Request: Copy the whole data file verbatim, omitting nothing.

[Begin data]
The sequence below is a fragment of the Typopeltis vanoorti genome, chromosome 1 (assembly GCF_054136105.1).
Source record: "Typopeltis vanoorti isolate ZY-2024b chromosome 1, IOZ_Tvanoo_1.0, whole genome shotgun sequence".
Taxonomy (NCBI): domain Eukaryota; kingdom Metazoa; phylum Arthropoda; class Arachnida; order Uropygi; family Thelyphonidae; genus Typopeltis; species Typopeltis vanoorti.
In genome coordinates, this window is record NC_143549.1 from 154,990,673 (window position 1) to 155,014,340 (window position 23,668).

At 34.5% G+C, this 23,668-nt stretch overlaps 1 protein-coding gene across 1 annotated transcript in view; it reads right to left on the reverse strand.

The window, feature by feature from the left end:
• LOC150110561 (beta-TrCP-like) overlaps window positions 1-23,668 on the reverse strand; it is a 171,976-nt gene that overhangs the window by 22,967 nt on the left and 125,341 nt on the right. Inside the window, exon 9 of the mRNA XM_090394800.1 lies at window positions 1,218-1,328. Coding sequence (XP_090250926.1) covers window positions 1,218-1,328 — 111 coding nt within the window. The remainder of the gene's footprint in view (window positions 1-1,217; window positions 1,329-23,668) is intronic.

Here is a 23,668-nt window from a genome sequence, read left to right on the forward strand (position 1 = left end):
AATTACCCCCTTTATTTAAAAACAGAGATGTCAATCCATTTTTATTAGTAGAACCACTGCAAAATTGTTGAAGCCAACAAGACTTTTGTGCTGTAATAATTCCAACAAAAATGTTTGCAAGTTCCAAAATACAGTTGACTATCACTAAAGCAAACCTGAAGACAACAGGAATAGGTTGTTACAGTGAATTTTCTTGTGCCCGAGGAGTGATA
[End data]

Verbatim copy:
The sequence below is a fragment of the Typopeltis vanoorti genome, chromosome 1 (assembly GCF_054136105.1).
Source record: "Typopeltis vanoorti isolate ZY-2024b chromosome 1, IOZ_Tvanoo_1.0, whole genome shotgun sequence".
Taxonomy (NCBI): domain Eukaryota; kingdom Metazoa; phylum Arthropoda; class Arachnida; order Uropygi; family Thelyphonidae; genus Typopeltis; species Typopeltis vanoorti.
In genome coordinates, this window is record NC_143549.1 from 154,990,673 (window position 1) to 155,014,340 (window position 23,668).

At 34.5% G+C, this 23,668-nt stretch overlaps 1 protein-coding gene across 1 annotated transcript in view; it reads right to left on the reverse strand.

The window, feature by feature from the left end:
• LOC150110561 (beta-TrCP-like) overlaps window positions 1-23,668 on the reverse strand; it is a 171,976-nt gene that overhangs the window by 22,967 nt on the left and 125,341 nt on the right. Inside the window, exon 9 of the mRNA XM_090394800.1 lies at window positions 1,218-1,328. Coding sequence (XP_090250926.1) covers window positions 1,218-1,328 — 111 coding nt within the window. The remainder of the gene's footprint in view (window positions 1-1,217; window positions 1,329-23,668) is intronic.

Here is a 23,668-nt window from a genome sequence, read left to right on the forward strand (position 1 = left end):
AATTACCCCCTTTATTTAAAAACAGAGATGTCAATCCATTTTTATTAGTAGAACCACTGCAAAATTGTTGAAGCCAACAAGACTTTTGTGCTGTAATAATTCCAACAAAAATGTTTGCAAGTTCCAAAATACAGTTGACTATCACTAAAGCAAACCTGAAGACAACAGGAATAGGTTGTTACAGTGAATTTTCTTGTGCCCGAGGAGTGATA